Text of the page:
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Parent rearing behaviors, including both behavioral modeling and parent–child interactions, are associated with anxiety in children. Patterns of overprotection or rejecting behavior from parents may lead children to develop behavioral avoidance, lower self-confidence, and higher symptoms of anxiety. Additional research is needed to further elucidate the role that parenting behavior plays in the development of childhood anxiety. Unfortunately, few measures of parenting behavior exist. The EMBU-C is a 40-item child-report measure of these behaviors, but empirical data supporting the psychometric properties of the EMBU-C are limited. The current investigation examined the psychometric properties of the EMBU-C in the context of childhood anxiety. Participants were 213 children with an anxiety disorder and 150 recruited from the community (all aged 8–13 years). Overall, the EMBU-C demonstrated promising psychometrics. In terms of convergent validity, parent rearing behaviors described on the EMBU-C were significantly related to children’s anxiety symptoms, anxiety-related disability, parenting stress, family functioning and children’s externalizing behaviors. Further, the overprotection and anxious-rearing subscales discriminated between clinical and community participants. Finally, parental overprotection significantly predicted increases in child anxiety and anxiety-related disability 1 year later. Thus, the EMBU-C appears to have value as a clinical tool for assessing parental factors that may contribute to anxiety in children. Recommendations for further item development and measure improvement are offered.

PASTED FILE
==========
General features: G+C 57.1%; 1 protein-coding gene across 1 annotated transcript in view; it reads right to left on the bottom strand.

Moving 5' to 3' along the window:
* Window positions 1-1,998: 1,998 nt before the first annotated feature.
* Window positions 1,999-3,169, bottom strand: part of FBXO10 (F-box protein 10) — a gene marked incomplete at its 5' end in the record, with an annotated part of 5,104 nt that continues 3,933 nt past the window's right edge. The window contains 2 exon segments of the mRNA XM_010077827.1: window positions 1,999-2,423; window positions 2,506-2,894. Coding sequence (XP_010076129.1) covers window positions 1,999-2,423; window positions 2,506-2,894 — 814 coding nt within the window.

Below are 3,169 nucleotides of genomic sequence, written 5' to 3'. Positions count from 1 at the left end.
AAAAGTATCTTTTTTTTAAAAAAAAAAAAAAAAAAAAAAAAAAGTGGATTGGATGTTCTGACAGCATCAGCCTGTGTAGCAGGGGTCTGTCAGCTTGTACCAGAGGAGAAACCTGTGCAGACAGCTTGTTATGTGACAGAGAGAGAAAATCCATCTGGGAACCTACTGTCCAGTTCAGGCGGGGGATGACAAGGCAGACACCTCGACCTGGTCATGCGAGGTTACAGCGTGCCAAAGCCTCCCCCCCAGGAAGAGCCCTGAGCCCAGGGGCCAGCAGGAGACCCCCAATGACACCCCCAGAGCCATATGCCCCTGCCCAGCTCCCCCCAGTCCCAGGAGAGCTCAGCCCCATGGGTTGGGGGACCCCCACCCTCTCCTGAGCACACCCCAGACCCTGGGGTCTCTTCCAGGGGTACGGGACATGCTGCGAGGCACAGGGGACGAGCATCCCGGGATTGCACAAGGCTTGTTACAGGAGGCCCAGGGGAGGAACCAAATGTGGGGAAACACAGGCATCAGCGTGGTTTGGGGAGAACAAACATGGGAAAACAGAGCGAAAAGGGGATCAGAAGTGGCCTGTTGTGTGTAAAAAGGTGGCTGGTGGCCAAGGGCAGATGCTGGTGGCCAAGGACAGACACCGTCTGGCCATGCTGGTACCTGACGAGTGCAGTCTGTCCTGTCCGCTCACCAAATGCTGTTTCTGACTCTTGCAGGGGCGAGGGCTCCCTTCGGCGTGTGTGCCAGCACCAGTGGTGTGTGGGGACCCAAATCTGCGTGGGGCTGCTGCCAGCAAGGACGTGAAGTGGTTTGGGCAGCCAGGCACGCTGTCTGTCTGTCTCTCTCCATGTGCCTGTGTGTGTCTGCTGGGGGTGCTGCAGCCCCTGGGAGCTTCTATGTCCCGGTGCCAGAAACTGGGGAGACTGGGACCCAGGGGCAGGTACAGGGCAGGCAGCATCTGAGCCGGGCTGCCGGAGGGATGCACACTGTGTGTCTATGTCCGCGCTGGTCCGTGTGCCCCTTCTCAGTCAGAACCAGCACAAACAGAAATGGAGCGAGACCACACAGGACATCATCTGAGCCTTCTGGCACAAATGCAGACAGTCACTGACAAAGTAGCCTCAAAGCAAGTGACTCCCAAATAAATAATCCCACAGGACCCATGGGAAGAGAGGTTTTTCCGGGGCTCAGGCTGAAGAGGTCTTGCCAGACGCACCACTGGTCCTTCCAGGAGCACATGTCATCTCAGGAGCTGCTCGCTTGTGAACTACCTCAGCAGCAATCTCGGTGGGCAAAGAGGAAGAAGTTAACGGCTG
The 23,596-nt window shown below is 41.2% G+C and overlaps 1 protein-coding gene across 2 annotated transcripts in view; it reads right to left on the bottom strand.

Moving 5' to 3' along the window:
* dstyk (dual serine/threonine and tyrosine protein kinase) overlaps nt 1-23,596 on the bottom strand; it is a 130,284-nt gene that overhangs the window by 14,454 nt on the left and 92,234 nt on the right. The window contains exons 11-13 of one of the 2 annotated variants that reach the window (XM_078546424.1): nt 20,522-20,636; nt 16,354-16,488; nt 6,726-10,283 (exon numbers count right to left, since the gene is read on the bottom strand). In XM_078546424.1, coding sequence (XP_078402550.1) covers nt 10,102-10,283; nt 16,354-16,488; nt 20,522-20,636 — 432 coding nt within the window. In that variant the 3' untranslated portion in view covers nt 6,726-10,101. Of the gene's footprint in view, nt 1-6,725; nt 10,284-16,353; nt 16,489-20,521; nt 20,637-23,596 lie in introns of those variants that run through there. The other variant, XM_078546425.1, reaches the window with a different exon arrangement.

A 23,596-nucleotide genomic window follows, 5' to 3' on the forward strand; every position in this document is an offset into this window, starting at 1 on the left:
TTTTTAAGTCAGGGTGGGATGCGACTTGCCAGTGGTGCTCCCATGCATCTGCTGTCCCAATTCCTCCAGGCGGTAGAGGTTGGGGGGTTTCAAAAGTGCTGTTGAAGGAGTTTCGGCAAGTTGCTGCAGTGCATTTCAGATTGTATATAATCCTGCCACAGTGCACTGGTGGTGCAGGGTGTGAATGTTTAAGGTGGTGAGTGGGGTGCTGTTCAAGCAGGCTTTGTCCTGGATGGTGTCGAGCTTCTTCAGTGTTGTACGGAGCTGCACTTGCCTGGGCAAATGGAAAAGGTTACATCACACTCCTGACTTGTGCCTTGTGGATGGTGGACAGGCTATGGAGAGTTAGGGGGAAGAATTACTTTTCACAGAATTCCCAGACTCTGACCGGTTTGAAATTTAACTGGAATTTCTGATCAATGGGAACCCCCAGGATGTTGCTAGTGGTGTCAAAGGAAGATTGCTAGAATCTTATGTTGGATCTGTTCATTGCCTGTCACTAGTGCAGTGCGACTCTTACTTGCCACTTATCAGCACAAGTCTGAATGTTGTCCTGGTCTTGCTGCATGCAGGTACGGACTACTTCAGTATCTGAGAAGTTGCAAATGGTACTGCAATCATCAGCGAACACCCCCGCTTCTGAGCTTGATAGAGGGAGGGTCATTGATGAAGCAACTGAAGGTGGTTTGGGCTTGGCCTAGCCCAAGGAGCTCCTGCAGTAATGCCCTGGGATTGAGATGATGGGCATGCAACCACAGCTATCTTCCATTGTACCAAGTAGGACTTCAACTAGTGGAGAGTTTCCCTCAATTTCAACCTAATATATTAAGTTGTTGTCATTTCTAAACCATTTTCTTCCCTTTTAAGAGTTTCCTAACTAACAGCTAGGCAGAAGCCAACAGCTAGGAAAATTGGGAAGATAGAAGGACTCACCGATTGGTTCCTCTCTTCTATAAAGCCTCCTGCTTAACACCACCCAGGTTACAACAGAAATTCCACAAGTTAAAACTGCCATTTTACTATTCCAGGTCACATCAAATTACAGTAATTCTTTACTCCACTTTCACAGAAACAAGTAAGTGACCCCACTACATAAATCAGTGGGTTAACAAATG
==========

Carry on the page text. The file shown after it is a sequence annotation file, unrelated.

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- Parenting Behaviors and Childhood Anxiety: A Psychometric Investigation of the EMBU-C
Brennan J. Young
Dustin P. Wallace
Amy M. Brown-Jacobsen
Stephen P. H. Whiteside
- Springer US